Total Drek

Or, the thoughts of several frustrated intellectuals on Sociology, Gaming, Science, Politics, Science Fiction, Religion, and whatever the hell else strikes their fancy. There is absolutely no reason why you should read this blog. None. Seriously. Go hit your back button. It's up in the upper left-hand corner of your browser... it says "Back." Don't say we didn't warn you.

Monday, September 11, 2006


As you are sure to realize already, five years ago today the World Trade Center was destroyed by the suicidal actions of a few individuals. Like many others today (including the major media, the President, and in all likelihood a bevy of bloggers) I feel the need to say something about this tragedy.

Unfortunately, however, I find that the words simply won't come. Most of the time when I think about a blog post the point, and the approach, coalesce readily in my mind. I may not always feel that I am expressing it well, but I at least get to a point when I know what I want to express. This certainty has been denied me when it comes to September 11th.

On one hand, September 11th is an occasion when hate and foolishness triumphed. Certainly by this I refer to the hijackers, who felt so much loathing towards the U.S. that they sacrificed their own lives in order to strike at us- largely targetting civilians. Yet, I don't refer solely to the terrorists here. Since this national tragedy we have behaved in a reprehensible manner. We have established networks of secret prisons, lowered ourselves to engage in torture, an used national heartbreak as a pretext to invade a country that was, certainly not innocent, but at least uninvolved. Indeed, September 11th was a triumph for hatred, but much of it was not the hatred of religious extremists, but of a people who have proven too willing to sacrifice their dignity for base vengeance.

On the other hand, September 11th was also a triumph for love and basic decency. We often remember the images of the towers coming down but, more and more, I find myself remembering the smaller dramas. Not just the firemen struggling upwards in burning buildings, but the untrained individuals who stopped to help others at risk to their own lives. The men and women who ran into the dying buildings to do whatever good they could. I find myself remembering the generosity of New Yorkers who shared water, blankets, and safe places with the shell-shocked survivors of the twin towers. I remember that in the midst of the tragedy there was no hate yet, but rather compassion and decency. I wonder how many of these brave souls lost their lives that day, struggling to save the lives of those they had never met, and I know that we are the better for their sacrifice. They have shown us that within the most common person there may be a noble heart. I sometimes find myself wondering where that nobility has gone to.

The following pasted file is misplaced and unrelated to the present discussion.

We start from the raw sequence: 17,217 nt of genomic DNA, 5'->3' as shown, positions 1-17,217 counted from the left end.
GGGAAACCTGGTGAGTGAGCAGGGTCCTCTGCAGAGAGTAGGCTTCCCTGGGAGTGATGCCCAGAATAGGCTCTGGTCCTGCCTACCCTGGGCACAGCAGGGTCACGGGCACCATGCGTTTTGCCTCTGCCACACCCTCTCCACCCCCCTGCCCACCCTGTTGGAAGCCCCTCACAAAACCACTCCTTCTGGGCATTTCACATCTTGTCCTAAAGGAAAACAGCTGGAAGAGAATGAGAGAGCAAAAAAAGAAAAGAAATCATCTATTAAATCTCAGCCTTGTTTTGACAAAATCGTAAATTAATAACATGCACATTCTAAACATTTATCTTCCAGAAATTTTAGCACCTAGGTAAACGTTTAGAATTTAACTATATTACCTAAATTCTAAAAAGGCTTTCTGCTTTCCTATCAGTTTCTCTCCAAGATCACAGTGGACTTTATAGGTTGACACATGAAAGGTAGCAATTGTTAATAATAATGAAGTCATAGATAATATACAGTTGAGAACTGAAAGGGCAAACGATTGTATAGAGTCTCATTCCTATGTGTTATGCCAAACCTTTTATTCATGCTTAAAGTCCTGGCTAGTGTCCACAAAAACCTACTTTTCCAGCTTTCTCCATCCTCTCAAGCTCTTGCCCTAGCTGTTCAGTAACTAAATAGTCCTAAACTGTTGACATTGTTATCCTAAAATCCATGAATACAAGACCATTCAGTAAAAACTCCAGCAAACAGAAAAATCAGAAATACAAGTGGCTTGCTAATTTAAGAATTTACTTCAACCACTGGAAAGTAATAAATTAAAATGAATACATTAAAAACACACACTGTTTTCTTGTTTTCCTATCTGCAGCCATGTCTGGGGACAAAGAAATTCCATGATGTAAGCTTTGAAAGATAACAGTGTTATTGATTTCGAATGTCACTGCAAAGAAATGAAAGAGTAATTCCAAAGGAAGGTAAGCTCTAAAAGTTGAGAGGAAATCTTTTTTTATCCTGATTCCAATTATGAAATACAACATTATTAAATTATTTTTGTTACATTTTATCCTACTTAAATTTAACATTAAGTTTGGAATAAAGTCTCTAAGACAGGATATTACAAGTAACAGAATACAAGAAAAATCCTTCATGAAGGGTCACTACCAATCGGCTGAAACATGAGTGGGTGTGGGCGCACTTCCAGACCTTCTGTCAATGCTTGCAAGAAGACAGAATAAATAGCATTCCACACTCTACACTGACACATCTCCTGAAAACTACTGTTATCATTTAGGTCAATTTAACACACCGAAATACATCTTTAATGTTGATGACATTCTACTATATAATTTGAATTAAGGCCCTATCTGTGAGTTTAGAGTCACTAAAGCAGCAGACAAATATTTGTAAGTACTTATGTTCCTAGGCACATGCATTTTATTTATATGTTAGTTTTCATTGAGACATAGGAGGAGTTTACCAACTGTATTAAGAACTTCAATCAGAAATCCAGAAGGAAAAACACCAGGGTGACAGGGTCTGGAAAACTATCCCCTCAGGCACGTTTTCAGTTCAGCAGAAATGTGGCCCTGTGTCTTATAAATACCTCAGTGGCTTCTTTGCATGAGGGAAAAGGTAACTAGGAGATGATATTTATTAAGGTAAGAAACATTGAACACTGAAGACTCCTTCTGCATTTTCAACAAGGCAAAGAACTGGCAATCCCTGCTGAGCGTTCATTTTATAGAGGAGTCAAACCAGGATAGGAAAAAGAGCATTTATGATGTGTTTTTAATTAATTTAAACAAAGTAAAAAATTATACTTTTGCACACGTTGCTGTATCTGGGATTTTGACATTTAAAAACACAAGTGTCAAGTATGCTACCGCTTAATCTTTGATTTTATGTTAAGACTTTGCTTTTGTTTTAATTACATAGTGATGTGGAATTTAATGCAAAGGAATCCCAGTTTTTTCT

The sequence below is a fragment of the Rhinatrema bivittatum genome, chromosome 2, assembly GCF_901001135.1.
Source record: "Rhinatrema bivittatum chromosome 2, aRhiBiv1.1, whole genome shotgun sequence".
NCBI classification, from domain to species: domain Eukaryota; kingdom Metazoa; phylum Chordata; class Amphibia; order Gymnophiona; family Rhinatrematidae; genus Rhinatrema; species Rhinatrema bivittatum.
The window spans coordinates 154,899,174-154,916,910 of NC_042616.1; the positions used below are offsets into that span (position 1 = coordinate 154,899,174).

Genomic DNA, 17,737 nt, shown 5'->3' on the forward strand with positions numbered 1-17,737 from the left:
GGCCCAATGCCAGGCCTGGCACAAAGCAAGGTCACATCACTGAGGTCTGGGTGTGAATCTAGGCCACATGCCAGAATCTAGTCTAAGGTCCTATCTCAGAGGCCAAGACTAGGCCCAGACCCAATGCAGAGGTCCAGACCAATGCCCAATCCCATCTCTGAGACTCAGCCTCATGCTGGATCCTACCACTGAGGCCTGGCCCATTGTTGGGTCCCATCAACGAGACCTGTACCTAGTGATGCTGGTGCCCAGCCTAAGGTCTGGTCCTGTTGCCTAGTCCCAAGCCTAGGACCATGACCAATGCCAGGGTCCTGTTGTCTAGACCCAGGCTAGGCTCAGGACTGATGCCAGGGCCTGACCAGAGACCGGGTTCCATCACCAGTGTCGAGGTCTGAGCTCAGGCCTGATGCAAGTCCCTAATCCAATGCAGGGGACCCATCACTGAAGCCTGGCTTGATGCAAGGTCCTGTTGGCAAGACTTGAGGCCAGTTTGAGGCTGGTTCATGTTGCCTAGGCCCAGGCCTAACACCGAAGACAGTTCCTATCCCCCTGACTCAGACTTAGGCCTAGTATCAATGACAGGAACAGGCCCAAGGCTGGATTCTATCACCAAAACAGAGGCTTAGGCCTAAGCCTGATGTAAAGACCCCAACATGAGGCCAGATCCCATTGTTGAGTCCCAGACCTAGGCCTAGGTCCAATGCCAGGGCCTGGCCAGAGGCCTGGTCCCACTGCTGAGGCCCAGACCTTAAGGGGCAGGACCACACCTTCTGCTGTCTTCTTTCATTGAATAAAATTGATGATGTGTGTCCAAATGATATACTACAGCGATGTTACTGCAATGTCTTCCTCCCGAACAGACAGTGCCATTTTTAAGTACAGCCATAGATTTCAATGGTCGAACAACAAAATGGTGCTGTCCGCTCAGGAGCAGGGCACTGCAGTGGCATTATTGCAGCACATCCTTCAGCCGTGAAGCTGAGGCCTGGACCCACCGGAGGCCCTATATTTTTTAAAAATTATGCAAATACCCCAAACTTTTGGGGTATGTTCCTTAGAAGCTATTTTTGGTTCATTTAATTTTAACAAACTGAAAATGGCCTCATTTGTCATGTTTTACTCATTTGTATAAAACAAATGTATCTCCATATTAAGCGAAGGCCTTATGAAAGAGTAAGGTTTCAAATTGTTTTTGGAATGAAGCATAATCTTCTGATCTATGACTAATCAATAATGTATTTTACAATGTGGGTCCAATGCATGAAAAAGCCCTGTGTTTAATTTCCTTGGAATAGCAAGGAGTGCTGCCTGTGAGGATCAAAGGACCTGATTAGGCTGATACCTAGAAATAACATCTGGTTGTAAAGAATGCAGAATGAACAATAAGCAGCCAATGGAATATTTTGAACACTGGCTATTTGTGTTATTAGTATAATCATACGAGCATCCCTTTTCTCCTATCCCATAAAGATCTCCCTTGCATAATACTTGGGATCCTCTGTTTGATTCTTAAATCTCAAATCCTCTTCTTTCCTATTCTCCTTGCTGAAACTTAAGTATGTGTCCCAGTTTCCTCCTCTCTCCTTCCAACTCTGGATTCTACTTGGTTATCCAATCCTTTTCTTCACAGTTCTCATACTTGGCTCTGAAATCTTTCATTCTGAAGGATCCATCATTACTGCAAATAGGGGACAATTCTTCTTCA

Finally, in my darker moments, I think about these two sides of September 11th and wonder if they aren't the same one after all. Do I really think that it was only hate that motivated the hijackers? Do I think that they "hate freedom" as the President would have us believe? Or do I think that they came and killed us, at least in part, because they love their families, their countries, and their god? How different are we from them, marching into other countries and killing those we have never met for the same reasons? How different indeed, because we are also killing those who had nothing to do with September 11th. In my darker moments, I wonder if the world has fallen prey to rampant, unrestrained love that, itself, brings uncontrolled hate.

And so, in the end, I am left with only my memories. My remembrance of the hatred and depravity that we saw that day, as well as the nobility and charity that we witnessed in its shadow. Then, and since, we have seen both the beauty and the horror that is mankind and I find myself rejoicing and despairing in equal measures.

Today is September 11th.


Anonymous Anonymous said...

Amen. -D's SF

Monday, September 11, 2006 11:40:00 AM  
Blogger Tom Volscho said...

"to invade a country that was, certainly not innocent, but at least uninvolved."

And by "a country" you mean Saddam Hussein and a few dozen of his associates. The average Iraqi on the street had nothing to do with this and lived in great fear
of Hussein. The good thing is that he is gone, the bad thing is that it has cost so many innocent lives that it probably was not worth it. After all, Saddam Hussein is America's frankenstein in the shadows. From a small-time assassin to a secular Cold War anti-communist bulwark, to the first Gulf War, to the excuse for 9/11.

The sad thing is that a lunatic fascist, acronym UBL or just "Osama", is still out there. Converted to his cause, swelling the ranks of his supporters, the disastrous consequences of an administration hell-bent on milking the last few profits out of the long-term decline of the petroleum industry.

Monday, September 11, 2006 7:49:00 PM  

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